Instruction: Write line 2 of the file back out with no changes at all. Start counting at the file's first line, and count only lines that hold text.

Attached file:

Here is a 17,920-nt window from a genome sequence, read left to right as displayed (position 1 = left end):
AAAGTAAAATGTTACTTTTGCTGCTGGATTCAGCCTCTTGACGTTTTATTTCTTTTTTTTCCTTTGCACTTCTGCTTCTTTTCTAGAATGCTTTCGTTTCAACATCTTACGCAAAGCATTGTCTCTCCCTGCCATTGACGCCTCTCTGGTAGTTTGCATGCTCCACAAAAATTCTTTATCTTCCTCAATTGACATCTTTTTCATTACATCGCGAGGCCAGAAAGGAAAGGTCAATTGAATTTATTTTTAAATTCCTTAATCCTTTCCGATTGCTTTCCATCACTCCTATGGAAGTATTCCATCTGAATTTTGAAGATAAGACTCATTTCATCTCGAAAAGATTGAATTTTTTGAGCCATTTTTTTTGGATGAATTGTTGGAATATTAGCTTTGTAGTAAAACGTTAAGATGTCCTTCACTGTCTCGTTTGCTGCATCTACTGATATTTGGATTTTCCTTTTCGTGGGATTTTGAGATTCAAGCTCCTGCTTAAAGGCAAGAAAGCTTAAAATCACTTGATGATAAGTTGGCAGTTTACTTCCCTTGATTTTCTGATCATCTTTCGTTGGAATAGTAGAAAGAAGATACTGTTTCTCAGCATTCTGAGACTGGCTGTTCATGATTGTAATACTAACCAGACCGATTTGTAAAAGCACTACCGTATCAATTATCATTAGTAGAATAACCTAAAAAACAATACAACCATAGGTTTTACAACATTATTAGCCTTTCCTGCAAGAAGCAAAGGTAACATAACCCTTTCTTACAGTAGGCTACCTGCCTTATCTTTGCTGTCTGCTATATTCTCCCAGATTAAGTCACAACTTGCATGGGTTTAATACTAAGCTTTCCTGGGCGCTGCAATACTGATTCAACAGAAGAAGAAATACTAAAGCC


AAAGTAAAATGTTACTTTTGCTGCTGGATTCAGCCTCTTGACGTTTTATTTCTTTTTTTTCCTTTGCACTTCTGCTTCTTTTCTAGAATGCTTTCGTTTCAACATCTTACGCAAAGCATTGTCTCTCCCTGCCATTGACGCCTCTCTGGTAGTTTGCATGCTCCACAAAAATTCTTTATCTTCCTCAATTGACATCTTTTTCATTACATCGCGAGGCCAGAAAGGAAAGGTCAATTGAATTTATTTTTAAATTCCTTAATCCTTTCCGATTGCTTTCCATCACTCCTATGGAAGTATTCCATCTGAATTTTGAAGATAAGACTCATTTCATCTCGAAAAGATTGAATTTTTTGAGCCATTTTTTTTGGATGAATTGTTGGAATATTAGCTTTGTAGTAAAACGTTAAGATGTCCTTCACTGTCTCGTTTGCTGCATCTACTGATATTTGGATTTTCCTTTTCGTGGGATTTTGAGATTCAAGCTCCTGCTTAAAGGCAAGAAAGCTTAAAATCACTTGATGATAAGTTGGCAGTTTACTTCCCTTGATTTTCTGATCATCTTTCGTTGGAATAGTAGAAAGAAGATACTGTTTCTCAGCATTCTGAGACTGGCTGTTCATGATTGTAATACTAACCAGACCGATTTGTAAAAGCACTACCGTATCAATTATCATTAGTAGAATAACCTAAAAAACAATACAACCATAGGTTTTACAACATTATTAGCCTTTCCTGCAAGAAGCAAAGGTAACATAACCCTTTCTTACAGTAGGCTACCTGCCTTATCTTTGCTGTCTGCTATATTCTCCCAGATTAAGTCACAACTTGCATGGGTTTAATACTAAGCTTTCCTGGGCGCTGCAATACTGATTCAACAGAAGAAGAAATACTAAAGCC